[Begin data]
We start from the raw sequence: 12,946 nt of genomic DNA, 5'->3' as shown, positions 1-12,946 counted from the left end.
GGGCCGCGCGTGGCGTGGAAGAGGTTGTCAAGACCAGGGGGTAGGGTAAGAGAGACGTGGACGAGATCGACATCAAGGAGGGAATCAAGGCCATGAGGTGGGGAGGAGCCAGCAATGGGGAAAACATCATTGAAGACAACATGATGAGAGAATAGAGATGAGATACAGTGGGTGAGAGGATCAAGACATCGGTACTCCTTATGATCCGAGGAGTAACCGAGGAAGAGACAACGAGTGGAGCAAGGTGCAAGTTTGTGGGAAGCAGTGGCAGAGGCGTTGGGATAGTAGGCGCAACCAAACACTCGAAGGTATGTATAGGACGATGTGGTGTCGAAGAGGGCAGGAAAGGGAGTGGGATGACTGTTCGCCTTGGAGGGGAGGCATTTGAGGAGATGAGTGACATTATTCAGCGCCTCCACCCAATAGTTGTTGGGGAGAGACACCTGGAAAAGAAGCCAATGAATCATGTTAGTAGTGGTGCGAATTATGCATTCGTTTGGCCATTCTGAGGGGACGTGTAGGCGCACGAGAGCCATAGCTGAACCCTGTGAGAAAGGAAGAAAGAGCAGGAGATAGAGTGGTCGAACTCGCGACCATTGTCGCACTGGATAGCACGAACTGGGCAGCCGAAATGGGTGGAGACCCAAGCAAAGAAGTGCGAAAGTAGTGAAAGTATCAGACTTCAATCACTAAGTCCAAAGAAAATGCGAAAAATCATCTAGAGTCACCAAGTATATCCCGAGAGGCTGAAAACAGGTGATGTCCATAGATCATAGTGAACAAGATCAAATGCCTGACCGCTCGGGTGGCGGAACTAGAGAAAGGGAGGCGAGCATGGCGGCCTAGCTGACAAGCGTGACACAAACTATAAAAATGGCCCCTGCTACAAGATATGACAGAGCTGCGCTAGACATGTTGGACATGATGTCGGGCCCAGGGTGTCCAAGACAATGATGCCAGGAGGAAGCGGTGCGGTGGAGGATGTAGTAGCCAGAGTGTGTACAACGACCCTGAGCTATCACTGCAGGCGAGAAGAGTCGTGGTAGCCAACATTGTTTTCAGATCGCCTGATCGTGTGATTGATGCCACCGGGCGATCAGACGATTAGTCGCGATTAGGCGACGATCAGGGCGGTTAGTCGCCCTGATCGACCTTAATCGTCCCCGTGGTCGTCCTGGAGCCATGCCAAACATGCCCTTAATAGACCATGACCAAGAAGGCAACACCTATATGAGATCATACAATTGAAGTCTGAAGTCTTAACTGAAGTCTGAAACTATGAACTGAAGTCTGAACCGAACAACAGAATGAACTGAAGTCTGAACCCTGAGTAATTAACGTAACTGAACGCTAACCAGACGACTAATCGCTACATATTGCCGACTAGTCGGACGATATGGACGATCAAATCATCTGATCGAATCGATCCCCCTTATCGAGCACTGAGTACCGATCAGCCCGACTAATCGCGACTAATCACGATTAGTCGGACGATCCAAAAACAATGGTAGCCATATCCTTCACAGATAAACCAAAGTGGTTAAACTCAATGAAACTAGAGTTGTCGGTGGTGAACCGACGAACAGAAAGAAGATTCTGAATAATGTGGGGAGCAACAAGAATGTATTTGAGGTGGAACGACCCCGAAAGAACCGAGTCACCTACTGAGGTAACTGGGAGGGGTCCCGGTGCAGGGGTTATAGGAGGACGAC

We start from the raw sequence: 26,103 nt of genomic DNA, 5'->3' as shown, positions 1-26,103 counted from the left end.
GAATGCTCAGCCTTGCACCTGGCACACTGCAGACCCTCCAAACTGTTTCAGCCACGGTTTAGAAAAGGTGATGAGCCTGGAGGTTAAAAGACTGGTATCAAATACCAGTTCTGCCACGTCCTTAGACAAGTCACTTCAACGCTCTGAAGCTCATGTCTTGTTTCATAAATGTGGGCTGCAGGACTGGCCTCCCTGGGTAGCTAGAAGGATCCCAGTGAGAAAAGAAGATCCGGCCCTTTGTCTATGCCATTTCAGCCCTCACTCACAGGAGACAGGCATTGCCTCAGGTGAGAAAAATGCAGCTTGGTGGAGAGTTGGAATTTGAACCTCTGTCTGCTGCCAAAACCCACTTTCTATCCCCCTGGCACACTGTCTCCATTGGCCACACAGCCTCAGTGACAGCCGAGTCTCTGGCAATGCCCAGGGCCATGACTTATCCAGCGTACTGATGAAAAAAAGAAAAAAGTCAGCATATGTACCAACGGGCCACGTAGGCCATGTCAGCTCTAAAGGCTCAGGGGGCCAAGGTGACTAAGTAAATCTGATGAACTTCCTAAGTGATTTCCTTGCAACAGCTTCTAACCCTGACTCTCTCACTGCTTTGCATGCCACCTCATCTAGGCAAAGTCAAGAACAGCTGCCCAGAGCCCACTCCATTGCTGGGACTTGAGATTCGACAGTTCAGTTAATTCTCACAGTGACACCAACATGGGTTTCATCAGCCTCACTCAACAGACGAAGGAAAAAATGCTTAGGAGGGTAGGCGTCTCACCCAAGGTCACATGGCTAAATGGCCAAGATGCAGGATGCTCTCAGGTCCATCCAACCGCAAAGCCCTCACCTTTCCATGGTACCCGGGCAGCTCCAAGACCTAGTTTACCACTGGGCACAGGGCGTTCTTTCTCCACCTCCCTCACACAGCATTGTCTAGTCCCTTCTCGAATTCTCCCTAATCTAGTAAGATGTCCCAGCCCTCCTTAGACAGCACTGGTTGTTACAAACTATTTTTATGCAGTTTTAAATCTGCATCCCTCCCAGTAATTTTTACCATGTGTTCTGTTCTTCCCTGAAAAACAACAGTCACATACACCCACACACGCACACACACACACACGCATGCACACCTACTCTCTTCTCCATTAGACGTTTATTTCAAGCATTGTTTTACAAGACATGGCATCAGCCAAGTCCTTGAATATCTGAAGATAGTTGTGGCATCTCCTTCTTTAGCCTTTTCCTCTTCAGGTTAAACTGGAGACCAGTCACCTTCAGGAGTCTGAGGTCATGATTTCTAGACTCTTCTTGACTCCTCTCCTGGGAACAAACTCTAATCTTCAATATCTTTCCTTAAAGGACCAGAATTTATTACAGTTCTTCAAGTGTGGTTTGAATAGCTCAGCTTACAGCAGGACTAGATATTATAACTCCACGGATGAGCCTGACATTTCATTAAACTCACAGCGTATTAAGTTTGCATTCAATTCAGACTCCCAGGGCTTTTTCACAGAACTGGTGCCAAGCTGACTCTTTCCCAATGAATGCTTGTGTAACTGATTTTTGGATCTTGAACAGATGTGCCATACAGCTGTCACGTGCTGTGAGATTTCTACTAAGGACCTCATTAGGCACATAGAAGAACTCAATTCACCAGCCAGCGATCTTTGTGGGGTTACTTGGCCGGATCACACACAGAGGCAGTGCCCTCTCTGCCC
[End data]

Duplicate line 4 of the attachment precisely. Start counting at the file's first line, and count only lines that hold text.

GAATGCTCAGCCTTGCACCTGGCACACTGCAGACCCTCCAAACTGTTTCAGCCACGGTTTAGAAAAGGTGATGAGCCTGGAGGTTAAAAGACTGGTATCAAATACCAGTTCTGCCACGTCCTTAGACAAGTCACTTCAACGCTCTGAAGCTCATGTCTTGTTTCATAAATGTGGGCTGCAGGACTGGCCTCCCTGGGTAGCTAGAAGGATCCCAGTGAGAAAAGAAGATCCGGCCCTTTGTCTATGCCATTTCAGCCCTCACTCACAGGAGACAGGCATTGCCTCAGGTGAGAAAAATGCAGCTTGGTGGAGAGTTGGAATTTGAACCTCTGTCTGCTGCCAAAACCCACTTTCTATCCCCCTGGCACACTGTCTCCATTGGCCACACAGCCTCAGTGACAGCCGAGTCTCTGGCAATGCCCAGGGCCATGACTTATCCAGCGTACTGATGAAAAAAAGAAAAAAGTCAGCATATGTACCAACGGGCCACGTAGGCCATGTCAGCTCTAAAGGCTCAGGGGGCCAAGGTGACTAAGTAAATCTGATGAACTTCCTAAGTGATTTCCTTGCAACAGCTTCTAACCCTGACTCTCTCACTGCTTTGCATGCCACCTCATCTAGGCAAAGTCAAGAACAGCTGCCCAGAGCCCACTCCATTGCTGGGACTTGAGATTCGACAGTTCAGTTAATTCTCACAGTGACACCAACATGGGTTTCATCAGCCTCACTCAACAGACGAAGGAAAAAATGCTTAGGAGGGTAGGCGTCTCACCCAAGGTCACATGGCTAAATGGCCAAGATGCAGGATGCTCTCAGGTCCATCCAACCGCAAAGCCCTCACCTTTCCATGGTACCCGGGCAGCTCCAAGACCTAGTTTACCACTGGGCACAGGGCGTTCTTTCTCCACCTCCCTCACACAGCATTGTCTAGTCCCTTCTCGAATTCTCCCTAATCTAGTAAGATGTCCCAGCCCTCCTTAGACAGCACTGGTTGTTACAAACTATTTTTATGCAGTTTTAAATCTGCATCCCTCCCAGTAATTTTTACCATGTGTTCTGTTCTTCCCTGAAAAACAACAGTCACATACACCCACACACGCACACACACACACACGCATGCACACCTACTCTCTTCTCCATTAGACGTTTATTTCAAGCATTGTTTTACAAGACATGGCATCAGCCAAGTCCTTGAATATCTGAAGATAGTTGTGGCATCTCCTTCTTTAGCCTTTTCCTCTTCAGGTTAAACTGGAGACCAGTCACCTTCAGGAGTCTGAGGTCATGATTTCTAGACTCTTCTTGACTCCTCTCCTGGGAACAAACTCTAATCTTCAATATCTTTCCTTAAAGGACCAGAATTTATTACAGTTCTTCAAGTGTGGTTTGAATAGCTCAGCTTACAGCAGGACTAGATATTATAACTCCACGGATGAGCCTGACATTTCATTAAACTCACAGCGTATTAAGTTTGCATTCAATTCAGACTCCCAGGGCTTTTTCACAGAACTGGTGCCAAGCTGACTCTTTCCCAATGAATGCTTGTGTAACTGATTTTTGGATCTTGAACAGATGTGCCATACAGCTGTCACGTGCTGTGAGATTTCTACTAAGGACCTCATTAGGCACATAGAAGAACTCAATTCACCAGCCAGCGATCTTTGTGGGGTTACTTGGCCGGATCACACACAGAGGCAGTGCCCTCTCTGCCC